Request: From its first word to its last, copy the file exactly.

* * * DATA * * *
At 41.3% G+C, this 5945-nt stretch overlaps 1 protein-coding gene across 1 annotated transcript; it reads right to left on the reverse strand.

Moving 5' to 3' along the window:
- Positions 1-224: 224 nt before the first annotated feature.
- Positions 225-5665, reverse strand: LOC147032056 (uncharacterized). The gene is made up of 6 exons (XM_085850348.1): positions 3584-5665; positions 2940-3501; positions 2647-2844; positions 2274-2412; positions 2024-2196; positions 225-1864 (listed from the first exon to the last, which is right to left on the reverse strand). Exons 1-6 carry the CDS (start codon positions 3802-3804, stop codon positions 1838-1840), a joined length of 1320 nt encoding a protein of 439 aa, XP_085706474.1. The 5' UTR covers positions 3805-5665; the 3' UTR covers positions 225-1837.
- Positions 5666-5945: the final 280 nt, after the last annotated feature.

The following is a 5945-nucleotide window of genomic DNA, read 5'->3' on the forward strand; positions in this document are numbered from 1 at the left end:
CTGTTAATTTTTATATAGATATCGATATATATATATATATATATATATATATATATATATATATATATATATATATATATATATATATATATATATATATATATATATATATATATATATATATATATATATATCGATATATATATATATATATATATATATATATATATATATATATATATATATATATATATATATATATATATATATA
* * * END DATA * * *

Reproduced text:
At 41.3% G+C, this 5945-nt stretch overlaps 1 protein-coding gene across 1 annotated transcript; it reads right to left on the reverse strand.

Moving 5' to 3' along the window:
- Positions 1-224: 224 nt before the first annotated feature.
- Positions 225-5665, reverse strand: LOC147032056 (uncharacterized). The gene is made up of 6 exons (XM_085850348.1): positions 3584-5665; positions 2940-3501; positions 2647-2844; positions 2274-2412; positions 2024-2196; positions 225-1864 (listed from the first exon to the last, which is right to left on the reverse strand). Exons 1-6 carry the CDS (start codon positions 3802-3804, stop codon positions 1838-1840), a joined length of 1320 nt encoding a protein of 439 aa, XP_085706474.1. The 5' UTR covers positions 3805-5665; the 3' UTR covers positions 225-1837.
- Positions 5666-5945: the final 280 nt, after the last annotated feature.

The following is a 5945-nucleotide window of genomic DNA, read 5'->3' on the forward strand; positions in this document are numbered from 1 at the left end:
CTGTTAATTTTTATATAGATATCGATATATATATATATATATATATATATATATATATATATATATATATATATATATATATATATATATATATATATATATATATATATATATATATATATATATATATATATCGATATATATATATATATATATATATATATATATATATATATATATATATATATATATATATATATATATATATATA